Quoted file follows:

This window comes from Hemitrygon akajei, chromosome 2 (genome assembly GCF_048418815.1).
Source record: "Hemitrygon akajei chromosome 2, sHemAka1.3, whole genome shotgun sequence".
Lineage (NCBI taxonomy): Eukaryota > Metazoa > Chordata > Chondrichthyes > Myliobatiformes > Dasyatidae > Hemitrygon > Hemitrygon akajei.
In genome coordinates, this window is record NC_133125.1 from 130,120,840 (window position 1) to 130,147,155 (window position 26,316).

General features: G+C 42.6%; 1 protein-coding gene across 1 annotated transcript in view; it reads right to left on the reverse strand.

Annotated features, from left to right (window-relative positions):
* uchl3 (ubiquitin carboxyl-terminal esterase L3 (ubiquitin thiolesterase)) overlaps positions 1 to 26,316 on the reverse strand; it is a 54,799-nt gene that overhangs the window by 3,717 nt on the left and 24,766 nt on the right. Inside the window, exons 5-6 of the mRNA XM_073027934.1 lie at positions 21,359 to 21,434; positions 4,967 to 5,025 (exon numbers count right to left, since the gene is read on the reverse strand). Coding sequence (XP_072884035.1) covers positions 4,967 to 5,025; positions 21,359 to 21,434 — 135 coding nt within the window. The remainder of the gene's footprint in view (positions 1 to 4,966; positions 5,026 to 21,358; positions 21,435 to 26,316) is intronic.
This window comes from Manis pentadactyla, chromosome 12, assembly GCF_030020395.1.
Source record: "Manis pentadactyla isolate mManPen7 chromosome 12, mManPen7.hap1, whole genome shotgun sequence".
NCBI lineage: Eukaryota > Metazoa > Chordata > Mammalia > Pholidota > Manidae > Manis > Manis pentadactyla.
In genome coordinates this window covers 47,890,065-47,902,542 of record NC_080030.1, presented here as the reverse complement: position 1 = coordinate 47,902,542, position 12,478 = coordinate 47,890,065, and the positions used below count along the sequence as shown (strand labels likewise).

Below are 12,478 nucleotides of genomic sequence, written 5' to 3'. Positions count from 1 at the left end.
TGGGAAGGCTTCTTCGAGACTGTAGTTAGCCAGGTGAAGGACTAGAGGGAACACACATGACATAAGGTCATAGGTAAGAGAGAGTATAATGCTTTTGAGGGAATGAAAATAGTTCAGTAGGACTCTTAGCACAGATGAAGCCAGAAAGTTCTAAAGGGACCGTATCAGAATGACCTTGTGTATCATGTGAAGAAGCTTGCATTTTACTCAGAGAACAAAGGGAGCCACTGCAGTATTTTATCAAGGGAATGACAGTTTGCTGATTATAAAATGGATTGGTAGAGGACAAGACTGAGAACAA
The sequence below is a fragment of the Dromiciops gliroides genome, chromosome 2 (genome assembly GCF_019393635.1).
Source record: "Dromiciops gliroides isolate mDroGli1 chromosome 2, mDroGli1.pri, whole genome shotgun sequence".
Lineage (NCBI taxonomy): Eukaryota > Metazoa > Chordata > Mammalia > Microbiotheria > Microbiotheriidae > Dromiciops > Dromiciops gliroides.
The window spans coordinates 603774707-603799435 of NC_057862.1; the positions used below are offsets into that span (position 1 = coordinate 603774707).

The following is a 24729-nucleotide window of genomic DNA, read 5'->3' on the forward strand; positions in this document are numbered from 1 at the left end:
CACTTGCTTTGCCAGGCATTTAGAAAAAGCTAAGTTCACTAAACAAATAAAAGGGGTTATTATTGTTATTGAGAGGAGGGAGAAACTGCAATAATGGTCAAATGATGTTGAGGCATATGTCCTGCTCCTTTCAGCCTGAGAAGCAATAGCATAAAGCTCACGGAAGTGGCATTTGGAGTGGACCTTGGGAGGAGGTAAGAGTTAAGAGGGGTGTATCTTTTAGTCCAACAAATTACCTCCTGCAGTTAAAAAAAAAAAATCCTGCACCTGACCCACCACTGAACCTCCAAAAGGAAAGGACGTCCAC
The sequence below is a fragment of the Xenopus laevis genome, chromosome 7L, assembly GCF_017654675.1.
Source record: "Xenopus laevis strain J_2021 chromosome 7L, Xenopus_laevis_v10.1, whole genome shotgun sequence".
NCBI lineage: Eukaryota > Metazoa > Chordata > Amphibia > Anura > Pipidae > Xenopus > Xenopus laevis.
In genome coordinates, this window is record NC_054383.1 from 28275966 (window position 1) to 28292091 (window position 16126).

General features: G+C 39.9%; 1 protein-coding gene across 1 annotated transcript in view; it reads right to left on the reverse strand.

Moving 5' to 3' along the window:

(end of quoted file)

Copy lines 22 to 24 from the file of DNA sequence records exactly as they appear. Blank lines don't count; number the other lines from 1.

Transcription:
NCBI lineage: Eukaryota > Metazoa > Chordata > Amphibia > Anura > Pipidae > Xenopus > Xenopus laevis.
In genome coordinates, this window is record NC_054383.1 from 28275966 (window position 1) to 28292091 (window position 16126).

General features: G+C 39.9%; 1 protein-coding gene across 1 annotated transcript in view; it reads right to left on the reverse strand.